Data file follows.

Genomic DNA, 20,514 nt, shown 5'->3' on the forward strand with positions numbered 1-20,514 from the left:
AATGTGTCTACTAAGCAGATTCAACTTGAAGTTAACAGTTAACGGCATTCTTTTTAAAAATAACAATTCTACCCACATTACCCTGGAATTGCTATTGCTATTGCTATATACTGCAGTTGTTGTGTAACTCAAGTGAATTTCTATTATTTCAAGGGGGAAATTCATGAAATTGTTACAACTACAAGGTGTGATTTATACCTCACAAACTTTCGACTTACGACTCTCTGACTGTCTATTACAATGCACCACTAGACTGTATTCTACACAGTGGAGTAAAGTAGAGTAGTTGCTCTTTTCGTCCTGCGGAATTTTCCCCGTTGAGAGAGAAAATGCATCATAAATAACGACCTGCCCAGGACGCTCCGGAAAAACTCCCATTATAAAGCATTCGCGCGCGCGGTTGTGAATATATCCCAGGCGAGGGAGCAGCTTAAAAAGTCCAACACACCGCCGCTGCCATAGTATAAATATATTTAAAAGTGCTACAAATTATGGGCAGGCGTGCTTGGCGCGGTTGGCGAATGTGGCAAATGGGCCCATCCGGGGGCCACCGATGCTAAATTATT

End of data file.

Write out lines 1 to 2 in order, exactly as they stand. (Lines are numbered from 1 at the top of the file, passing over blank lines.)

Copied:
Genomic DNA, 20,514 nt, shown 5'->3' on the forward strand with positions numbered 1-20,514 from the left:
AATGTGTCTACTAAGCAGATTCAACTTGAAGTTAACAGTTAACGGCATTCTTTTTAAAAATAACAATTCTACCCACATTACCCTGGAATTGCTATTGCTATTGCTATATACTGCAGTTGTTGTGTAACTCAAGTGAATTTCTATTATTTCAAGGGGGAAATTCATGAAATTGTTACAACTACAAGGTGTGATTTATACCTCACAAACTTTCGACTTACGACTCTCTGACTGTCTATTACAATGCACCACTAGACTGTATTCTACACAGTGGAGTAAAGTAGAGTAGTTGCTCTTTTCGTCCTGCGGAATTTTCCCCGTTGAGAGAGAAAATGCATCATAAATAACGACCTGCCCAGGACGCTCCGGAAAAACTCCCATTATAAAGCATTCGCGCGCGCGGTTGTGAATATATCCCAGGCGAGGGAGCAGCTTAAAAAGTCCAACACACCGCCGCTGCCATAGTATAAATATATTTAAAAGTGCTACAAATTATGGGCAGGCGTGCTTGGCGCGGTTGGCGAATGTGGCAAATGGGCCCATCCGGGGGCCACCGATGCTAAATTATT